Fans Want A Black and White Logan Version, Just Like Mad Max: Fury Road

A black and white edition of Logan. Could we see it? And why wouldn't we be able to? This is the question many fans of the franchise have been asking Marvel, as they continue to drip feed the public with still images from the upcoming March blockbuster.

Creating a somber tone that characterizes the final chapter of the iconic superhero, the mood clearly fits what they are after. So shouldn't that filter be applied to the actual movie? It is such a rare event for any modern day flick to get the black and white treatment. But with the Western themes running deep, perhaps a later edition would be on the cards like another recent film.

Fury Road B&W Gets Two Thumbs Up

The special release of the black and chrome for George Miller's Mad Max: Fury Road extravaganza was less about producing something better, and more about providing a counterpoint that offered a different take on the same subject matter. Rather than go all Suicide Squad by inserting material that was deemed unworthy to make it a bloated experience, Miller thought an alternative lens would cater to a different group.

“The best version of this movie is black and white,” argued the Aussie director in front of a crowd at a Q&A session back in May. “But people reserve that for art movies now.”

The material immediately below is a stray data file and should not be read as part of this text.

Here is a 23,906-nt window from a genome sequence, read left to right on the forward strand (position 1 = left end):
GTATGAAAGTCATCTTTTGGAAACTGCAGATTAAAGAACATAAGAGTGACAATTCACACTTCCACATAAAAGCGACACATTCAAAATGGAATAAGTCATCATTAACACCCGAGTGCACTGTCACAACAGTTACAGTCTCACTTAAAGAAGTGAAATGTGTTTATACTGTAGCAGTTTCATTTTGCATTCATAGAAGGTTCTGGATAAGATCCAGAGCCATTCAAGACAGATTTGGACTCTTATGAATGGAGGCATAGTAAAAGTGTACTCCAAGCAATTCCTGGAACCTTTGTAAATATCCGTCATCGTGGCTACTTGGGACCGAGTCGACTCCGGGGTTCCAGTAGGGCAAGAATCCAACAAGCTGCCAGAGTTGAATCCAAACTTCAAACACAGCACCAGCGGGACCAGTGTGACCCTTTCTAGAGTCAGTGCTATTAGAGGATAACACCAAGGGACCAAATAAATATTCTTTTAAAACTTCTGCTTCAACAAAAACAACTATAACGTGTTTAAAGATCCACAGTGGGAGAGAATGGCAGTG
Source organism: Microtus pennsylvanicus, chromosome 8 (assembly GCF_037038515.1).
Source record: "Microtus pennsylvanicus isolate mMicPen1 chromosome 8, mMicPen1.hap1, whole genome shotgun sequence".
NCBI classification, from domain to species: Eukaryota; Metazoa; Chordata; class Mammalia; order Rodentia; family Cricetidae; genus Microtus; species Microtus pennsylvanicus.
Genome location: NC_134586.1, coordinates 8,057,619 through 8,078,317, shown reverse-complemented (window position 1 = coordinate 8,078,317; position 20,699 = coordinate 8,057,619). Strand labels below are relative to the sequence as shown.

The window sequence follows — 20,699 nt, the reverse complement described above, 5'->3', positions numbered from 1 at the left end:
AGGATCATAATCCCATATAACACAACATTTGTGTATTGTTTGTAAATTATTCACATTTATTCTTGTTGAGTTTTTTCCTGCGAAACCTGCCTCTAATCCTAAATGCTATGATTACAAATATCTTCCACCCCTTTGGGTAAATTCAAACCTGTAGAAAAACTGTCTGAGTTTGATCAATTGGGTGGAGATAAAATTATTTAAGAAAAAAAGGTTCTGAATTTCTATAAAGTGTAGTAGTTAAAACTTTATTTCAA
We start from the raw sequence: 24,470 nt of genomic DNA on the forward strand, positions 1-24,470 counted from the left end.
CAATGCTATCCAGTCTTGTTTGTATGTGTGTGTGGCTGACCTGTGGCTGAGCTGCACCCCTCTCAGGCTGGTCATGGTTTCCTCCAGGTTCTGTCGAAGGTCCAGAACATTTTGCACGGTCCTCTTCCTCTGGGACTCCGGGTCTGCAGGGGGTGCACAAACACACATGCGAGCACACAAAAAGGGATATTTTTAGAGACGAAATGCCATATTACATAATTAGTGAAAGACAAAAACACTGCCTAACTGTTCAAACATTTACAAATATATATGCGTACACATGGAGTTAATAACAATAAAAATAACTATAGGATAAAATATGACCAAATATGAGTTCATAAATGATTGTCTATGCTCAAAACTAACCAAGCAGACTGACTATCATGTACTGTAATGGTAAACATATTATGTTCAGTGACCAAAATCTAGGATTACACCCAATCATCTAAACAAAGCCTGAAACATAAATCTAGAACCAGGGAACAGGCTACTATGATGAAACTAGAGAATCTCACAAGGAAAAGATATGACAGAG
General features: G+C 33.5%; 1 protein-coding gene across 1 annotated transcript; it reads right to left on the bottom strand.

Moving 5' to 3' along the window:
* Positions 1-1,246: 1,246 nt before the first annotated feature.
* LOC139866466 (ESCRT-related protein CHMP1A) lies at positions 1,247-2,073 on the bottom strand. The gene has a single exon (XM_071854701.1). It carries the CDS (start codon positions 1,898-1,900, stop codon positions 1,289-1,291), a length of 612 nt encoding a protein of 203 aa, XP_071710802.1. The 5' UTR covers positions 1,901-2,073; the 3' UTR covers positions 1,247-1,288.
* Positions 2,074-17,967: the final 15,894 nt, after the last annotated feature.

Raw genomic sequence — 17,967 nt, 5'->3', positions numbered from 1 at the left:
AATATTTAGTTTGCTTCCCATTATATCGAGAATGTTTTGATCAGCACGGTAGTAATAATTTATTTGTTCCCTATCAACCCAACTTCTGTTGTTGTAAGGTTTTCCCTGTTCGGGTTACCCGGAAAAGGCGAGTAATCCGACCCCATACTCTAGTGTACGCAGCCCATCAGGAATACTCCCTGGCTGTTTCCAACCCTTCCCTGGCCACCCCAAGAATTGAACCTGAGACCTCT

More Hints Drop As Release Nears


A photo posted by @wponx on

With the latest scoop illustrating a car riddled with bullets via their Instagram account, this litany of hardcore stills aren't doing anything to quell the call for a black and white/chrome edition. At least to be put out there post the March 3rd debut. This particular image intimates at a potentially fatal blow to either Logan, Professor X or another cast member. And, while the teasers are fun, it only heightens the desire to see an old school rendition provided by Marvel.

It could very well be the next trend in movies that follows on from the reboot phenomenon. After all, if studios are feeding our love of nostalgia, why not turn that up to 11 and go back to traditional cinema?

Source: Inverse, The Guardian